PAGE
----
ST. PETERSBURG — The inaugural St. Petersburg Bowl, a new entry in an already bloated college football bowl lineup, has taken its share of ribbing in the national media.
Foxsports.com ranked it the worst out of 34 bowl games, and other sites such as SI.com have ranked it in the bottom five. With two teams that likely wouldn't have played in bowls a decade ago — hometown University of South Florida, which has won seven games, and Memphis, which has won six — the bowl has had to justify its existence against critics who have seen the prestige of playing in a bowl diluted.
"The magicJack St. Petersburg Bowl in particular is a great addition to the bowl lineup … because it will become a destination game," said Bill McGillis, USF's executive associate athletic director. "As the bowl grows, fans will become more familiar with it, and the fans of participating teams coming from outside the region will respond really well."
St. Petersburg has a built-in advantage because the bowl is owned and operated by ESPN Regional, which has five other bowls ranging from Hawaii to Las Vegas to Birmingham, Ala. There's a built-in national TV audience on ESPN2 and the promotion that comes with that, allowing the network to create new, inexpensive programming.
Having USF in the debut game Saturday, with its main campus just 32 from Tropicana Field, gave organizers optimism about chances of selling out the arena, which seats 33,000 fans for football. USF has been given additional tickets beyond its initial allotment of 10,000, but Memphis has returned a majority of its seats.
St. Petersburg Mayor Rick Baker, who helped pitch the game to the NCAA, said he wasn't sure what to expect. On one hand, he said USF's participation should boost attendance. But it's also the bowl's first year, and word may not yet be out.
"I think it will become a tradition that the city embraces," Baker said.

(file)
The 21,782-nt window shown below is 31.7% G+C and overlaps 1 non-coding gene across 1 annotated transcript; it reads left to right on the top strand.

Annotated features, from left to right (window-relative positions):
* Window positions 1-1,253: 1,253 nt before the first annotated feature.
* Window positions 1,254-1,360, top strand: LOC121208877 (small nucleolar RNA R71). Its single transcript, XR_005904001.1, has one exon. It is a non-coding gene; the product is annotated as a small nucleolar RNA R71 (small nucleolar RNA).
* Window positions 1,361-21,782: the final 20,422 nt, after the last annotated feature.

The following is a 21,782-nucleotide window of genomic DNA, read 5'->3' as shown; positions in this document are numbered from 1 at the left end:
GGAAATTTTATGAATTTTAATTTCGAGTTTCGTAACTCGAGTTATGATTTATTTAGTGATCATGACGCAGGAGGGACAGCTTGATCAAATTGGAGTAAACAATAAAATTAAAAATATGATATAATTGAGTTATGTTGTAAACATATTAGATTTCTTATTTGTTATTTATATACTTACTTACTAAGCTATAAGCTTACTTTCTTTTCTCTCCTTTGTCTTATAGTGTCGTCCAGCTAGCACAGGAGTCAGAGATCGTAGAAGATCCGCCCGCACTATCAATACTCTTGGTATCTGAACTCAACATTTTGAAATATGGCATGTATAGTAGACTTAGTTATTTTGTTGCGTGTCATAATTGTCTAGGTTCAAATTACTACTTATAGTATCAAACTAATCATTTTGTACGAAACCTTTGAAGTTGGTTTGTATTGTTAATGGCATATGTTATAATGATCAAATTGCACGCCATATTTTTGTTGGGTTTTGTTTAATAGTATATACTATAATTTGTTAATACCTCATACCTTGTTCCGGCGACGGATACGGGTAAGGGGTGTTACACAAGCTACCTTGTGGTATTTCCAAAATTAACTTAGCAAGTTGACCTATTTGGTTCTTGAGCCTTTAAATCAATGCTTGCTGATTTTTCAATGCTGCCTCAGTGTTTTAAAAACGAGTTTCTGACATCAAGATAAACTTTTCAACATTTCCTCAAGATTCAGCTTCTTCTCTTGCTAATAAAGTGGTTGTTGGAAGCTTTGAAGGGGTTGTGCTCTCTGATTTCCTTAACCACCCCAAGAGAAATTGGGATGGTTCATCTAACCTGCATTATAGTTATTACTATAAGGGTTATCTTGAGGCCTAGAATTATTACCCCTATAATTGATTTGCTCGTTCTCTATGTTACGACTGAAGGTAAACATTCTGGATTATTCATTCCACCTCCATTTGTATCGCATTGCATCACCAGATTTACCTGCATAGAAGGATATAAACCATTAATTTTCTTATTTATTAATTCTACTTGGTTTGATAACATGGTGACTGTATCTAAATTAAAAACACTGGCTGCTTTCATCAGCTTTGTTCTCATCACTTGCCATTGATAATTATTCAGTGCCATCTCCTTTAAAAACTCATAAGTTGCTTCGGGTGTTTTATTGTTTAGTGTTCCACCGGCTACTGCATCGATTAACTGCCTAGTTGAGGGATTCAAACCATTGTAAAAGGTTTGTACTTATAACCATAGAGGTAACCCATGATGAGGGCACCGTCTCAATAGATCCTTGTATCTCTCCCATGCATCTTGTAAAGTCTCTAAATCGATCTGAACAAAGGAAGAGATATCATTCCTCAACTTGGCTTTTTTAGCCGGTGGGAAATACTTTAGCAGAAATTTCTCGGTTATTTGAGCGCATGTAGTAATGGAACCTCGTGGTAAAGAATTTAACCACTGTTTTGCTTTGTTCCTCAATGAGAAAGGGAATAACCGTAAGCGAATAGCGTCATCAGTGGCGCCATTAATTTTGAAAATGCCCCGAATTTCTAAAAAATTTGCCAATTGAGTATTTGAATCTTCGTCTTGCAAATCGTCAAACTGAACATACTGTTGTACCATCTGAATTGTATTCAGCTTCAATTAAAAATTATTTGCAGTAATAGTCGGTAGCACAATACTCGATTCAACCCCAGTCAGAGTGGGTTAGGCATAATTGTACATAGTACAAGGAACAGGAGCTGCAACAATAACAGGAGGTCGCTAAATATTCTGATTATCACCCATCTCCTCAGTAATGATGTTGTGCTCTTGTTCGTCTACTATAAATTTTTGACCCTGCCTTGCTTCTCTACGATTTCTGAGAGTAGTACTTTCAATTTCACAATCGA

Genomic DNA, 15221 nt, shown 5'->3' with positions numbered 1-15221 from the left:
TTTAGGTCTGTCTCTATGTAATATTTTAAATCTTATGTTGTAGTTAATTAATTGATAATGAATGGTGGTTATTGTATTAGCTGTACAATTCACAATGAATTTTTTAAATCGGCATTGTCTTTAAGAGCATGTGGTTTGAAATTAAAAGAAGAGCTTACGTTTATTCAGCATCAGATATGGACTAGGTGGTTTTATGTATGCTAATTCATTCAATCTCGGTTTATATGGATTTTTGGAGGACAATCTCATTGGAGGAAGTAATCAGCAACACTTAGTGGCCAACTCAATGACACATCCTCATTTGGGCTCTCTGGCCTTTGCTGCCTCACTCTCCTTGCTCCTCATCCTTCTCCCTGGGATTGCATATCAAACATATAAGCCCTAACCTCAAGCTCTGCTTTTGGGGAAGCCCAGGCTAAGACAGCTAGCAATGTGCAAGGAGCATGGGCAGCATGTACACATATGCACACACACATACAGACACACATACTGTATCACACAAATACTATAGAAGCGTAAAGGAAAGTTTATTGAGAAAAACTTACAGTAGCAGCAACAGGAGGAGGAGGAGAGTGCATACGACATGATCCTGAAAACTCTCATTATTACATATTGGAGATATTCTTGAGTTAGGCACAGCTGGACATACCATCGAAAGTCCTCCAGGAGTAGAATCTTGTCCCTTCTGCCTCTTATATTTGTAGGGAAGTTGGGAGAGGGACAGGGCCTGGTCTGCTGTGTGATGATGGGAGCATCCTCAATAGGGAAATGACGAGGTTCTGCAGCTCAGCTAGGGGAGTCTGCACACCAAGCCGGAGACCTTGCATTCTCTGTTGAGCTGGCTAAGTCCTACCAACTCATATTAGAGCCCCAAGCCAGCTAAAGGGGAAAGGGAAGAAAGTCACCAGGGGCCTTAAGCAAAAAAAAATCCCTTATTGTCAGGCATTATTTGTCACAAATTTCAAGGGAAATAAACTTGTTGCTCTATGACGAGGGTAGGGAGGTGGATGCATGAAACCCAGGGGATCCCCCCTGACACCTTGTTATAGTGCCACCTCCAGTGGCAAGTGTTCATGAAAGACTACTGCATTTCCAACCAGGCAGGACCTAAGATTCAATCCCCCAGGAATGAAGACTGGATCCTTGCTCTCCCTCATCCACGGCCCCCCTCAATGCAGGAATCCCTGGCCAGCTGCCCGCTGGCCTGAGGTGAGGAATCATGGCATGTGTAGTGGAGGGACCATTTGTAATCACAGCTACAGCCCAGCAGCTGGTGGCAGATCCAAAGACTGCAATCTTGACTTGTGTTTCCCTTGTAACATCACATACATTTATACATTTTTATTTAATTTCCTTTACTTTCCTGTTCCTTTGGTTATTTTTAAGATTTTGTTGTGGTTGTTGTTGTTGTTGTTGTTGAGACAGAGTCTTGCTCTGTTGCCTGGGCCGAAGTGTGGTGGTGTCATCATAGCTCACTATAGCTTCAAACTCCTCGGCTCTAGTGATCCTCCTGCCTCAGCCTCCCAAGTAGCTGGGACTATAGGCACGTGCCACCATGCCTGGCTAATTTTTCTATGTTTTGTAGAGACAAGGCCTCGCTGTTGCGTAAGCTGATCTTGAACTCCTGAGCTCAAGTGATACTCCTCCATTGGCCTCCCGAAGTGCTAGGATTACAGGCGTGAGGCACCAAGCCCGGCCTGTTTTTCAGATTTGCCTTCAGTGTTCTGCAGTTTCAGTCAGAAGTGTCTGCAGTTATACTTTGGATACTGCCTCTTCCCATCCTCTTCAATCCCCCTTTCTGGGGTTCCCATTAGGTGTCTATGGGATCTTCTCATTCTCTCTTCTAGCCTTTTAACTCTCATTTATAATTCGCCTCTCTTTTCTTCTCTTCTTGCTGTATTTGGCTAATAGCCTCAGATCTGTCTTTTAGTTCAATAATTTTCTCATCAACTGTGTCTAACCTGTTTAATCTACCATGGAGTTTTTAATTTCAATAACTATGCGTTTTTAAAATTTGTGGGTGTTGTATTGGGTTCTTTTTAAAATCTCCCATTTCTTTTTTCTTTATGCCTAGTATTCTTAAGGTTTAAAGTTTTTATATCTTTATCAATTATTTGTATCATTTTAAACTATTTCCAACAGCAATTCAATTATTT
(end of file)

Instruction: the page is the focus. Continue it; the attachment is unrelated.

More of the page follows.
Teams are filling up at least two St. Petersburg hotels — the Renaissance Vinoy and St. Petersburg Hilton — during traditionally one of the slowest tourism weeks of the year. And there is some marketing benefit to a nationally televised game.
"It's of great value to our community to have a 3 1/2-hour infomercial for St. Petersburg and the Tampa Bay region. That's not easy to come by," McGillis said.
But the economic impact of the game, "won't be huge the first year," Baker said.
There's exposure for everyone involved. For a team like Memphis, it's a chance to put its program on a platform against a BCS-conference team. The Tigers haven't beaten a team from college football's top six conferences since 2004.
Both Memphis and USF have stated that beyond winning their conference and landing the lucrative bowl contracts that go with a league crown, St. Petersburg was their next choice, with exposure and location playing a big part in their interest.
If the first two years go well in St. Petersburg, the bowl could land more lucrative conference affiliations.
"I think this bowl is going to be tremendous," Memphis coach Tommy West said. "It's a can't miss, and it's not going to be 10 years down the road getting there, it's going to be two or three. The exposure for us of playing in a Florida bowl game, I don't know how you can put a price on it, from a recruiting standpoint and the overall perception of your program."
Times staff writer Aaron Sharockman contributed to this report. Greg Auman can be reached at firstname.lastname@example.org and at (813) 226-3346.